Saturday, May 26, 2007


Hmm. My earlier post about Jamestown and Plymouth got
this response from Michael Norton at the Jamestown Site

“While wrapping up my coverage of the Quadracentenial, I
ran across this blog post. The author doesn't seem to
appreciate that from Virginia's perspective it is a historical
spitting contest. The North, victorious in the Civil War,
stole the nation's founding myth from its rightful owners.
Virginians want it back.

Notice how the author cleverly skirts the salient fact that
Jamestown was the first English settlement by observing
(correctly) that neither Jamestown nor Plymouth was the
first European settlement. I couldn't help but notice
he didn't write his post in Spanish.

Of course his ancestor mutinied at Jamestown only to land
in Plymouth, an interesting twist to the tale. So consider
the source:…”

and then he goes on to quote my post.

At this late hour, approximately 12:47am, I’m sort of bemused
by this. I’ve never been accused of “cleverly skirting” something
before and it certainly wasn’t my intention in the original post. It
was just a quick thought I had and that I wanted to get posted
on the blog before I went off to the laundromat and forgot about

I’m a bit taken aback.

But ok, then. Jamestown still isn’t the oldest English settlement
in North America. That honor would appear to belong to the
town of St. John’s in Newfoundland founded around 1528 by
English fishermen. I might have to doublecheck that, it is as I
said, late.

It would seem to me that there’s plenty of historical treasures
in beautiful Virginia such as the homes of many of the founding
Fathers as well as places associated in many Americans’ minds
with the Revolutionary and Civil War. And it’s wonderful to
celebrate Jamestown’s 400 years but this obsession with the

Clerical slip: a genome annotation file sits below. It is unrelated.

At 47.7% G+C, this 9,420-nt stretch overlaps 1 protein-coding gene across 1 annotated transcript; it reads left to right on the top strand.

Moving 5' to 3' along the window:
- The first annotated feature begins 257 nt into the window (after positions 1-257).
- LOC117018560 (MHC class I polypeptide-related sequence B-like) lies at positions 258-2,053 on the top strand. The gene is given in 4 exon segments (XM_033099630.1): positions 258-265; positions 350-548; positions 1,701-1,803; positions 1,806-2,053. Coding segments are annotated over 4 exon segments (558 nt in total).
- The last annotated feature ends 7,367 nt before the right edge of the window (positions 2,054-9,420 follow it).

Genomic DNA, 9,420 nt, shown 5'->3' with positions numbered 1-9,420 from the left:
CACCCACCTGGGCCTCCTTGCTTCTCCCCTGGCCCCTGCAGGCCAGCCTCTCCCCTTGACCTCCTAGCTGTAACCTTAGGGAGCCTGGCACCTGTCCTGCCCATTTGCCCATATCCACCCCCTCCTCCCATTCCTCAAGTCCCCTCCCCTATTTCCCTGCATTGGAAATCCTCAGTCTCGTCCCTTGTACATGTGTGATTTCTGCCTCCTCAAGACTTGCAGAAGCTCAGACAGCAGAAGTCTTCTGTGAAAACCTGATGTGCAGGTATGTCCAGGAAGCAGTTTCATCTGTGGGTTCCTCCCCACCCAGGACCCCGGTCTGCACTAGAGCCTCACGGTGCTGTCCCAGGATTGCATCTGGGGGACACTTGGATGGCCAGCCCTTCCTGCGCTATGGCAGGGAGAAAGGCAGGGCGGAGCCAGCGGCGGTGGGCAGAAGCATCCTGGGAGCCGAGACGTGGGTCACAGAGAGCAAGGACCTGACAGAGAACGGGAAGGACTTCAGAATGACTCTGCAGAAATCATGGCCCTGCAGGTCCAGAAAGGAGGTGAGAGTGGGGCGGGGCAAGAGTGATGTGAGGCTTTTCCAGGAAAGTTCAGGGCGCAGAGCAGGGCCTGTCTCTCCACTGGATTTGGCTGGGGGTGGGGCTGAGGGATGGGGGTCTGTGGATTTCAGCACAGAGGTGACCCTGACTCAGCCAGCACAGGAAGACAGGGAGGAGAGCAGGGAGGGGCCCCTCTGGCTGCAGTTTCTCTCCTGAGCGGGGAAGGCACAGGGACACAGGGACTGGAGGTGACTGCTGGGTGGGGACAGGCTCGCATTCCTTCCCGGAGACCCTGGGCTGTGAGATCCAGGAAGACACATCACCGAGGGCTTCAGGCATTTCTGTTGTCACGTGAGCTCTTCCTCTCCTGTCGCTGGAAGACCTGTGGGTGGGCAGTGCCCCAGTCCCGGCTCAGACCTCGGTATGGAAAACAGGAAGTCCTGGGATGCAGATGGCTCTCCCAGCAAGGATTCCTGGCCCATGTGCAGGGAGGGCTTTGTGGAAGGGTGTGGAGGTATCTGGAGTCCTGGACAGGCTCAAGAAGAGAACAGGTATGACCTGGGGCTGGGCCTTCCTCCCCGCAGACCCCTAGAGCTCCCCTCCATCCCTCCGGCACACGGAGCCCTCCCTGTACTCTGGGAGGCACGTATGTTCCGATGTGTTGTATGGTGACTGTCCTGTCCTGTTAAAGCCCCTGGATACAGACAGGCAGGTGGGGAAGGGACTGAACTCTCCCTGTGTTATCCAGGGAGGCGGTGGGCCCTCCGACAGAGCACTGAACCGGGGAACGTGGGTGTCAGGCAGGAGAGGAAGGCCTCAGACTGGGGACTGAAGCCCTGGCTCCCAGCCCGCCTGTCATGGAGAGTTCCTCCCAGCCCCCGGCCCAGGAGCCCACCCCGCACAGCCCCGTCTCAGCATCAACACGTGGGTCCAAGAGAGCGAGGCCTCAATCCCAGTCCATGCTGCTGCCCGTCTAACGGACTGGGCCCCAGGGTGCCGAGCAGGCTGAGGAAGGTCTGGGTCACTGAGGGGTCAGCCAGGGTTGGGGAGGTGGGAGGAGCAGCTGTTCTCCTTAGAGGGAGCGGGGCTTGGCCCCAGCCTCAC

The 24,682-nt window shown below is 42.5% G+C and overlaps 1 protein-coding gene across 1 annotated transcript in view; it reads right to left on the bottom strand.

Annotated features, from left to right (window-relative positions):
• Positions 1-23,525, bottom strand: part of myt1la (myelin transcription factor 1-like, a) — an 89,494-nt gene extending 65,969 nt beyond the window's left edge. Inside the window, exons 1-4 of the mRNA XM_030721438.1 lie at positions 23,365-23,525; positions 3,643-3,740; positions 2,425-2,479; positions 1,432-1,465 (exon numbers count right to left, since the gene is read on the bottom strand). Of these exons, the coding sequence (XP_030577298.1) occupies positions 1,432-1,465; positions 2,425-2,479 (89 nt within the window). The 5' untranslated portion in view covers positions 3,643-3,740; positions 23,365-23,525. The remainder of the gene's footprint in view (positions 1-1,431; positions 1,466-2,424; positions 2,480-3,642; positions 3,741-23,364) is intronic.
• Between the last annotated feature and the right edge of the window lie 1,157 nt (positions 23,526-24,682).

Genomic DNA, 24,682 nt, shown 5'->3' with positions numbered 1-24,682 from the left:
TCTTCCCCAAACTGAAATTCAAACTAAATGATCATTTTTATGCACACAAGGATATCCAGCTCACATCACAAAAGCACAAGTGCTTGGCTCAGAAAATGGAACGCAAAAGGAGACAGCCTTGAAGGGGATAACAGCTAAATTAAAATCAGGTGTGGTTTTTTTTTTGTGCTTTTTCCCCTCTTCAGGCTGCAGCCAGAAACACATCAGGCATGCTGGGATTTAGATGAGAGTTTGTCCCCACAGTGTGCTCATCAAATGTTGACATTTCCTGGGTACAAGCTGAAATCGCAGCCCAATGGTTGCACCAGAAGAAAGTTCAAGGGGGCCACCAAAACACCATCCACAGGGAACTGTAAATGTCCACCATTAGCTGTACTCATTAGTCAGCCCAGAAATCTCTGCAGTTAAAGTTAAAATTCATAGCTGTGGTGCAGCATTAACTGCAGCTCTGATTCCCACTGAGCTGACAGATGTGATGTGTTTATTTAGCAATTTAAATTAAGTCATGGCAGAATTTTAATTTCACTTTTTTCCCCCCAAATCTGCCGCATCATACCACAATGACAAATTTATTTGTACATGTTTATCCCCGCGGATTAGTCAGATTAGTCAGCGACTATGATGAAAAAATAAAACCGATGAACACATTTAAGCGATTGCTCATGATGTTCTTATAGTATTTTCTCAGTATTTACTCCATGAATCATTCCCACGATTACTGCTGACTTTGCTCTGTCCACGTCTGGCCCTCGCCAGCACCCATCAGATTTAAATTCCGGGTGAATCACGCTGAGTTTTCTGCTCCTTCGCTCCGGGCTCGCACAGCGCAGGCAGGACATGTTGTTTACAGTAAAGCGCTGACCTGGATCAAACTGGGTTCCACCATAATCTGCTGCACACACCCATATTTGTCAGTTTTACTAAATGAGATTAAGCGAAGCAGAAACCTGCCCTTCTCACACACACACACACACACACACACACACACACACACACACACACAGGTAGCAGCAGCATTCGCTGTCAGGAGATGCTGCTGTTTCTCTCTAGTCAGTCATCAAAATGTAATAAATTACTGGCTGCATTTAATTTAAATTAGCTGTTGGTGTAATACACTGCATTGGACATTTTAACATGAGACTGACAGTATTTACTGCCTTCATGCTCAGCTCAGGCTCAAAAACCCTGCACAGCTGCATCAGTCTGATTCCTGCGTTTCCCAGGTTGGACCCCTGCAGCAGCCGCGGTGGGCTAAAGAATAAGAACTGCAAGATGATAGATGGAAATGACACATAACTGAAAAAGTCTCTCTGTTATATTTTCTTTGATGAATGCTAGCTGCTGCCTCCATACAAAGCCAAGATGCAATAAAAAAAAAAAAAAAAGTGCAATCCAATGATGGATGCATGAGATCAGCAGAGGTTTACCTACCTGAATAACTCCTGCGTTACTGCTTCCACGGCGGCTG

idea that Plymouth stole it's rightful place demeans it.

Can’t we all just get along and be proud of each area's


Janice said...


Some folks want to rewrite history in a way that pleases them, and denigrate those who believe and write otherwise. Fortunately for us there are true historians out there who prefer to know the truth of the past--the good, the bad and the ugly. I consider you one of the latter.

You came right out and stated that the currently known story of Plymouth Rock "is 99% myth." Massachusetts has always been extremely good at marketing their historical events... kudos to them.

As far as our nation's founding myth--I believe the Native Peoples (sometimes called American Indians) were here FIRST.


Bill West said...

You know,when I read the article that originally prompted my comments, my first thought was that Native Americans who maybe look at all this publicity & the dispute on who's older & think: "Well, there they go again!"

One of the things that becoming involved in genealogy has done for me is give me a new appreciation for all aspects of our history.

It's an amazing story.

Thanks for the kind words, Janice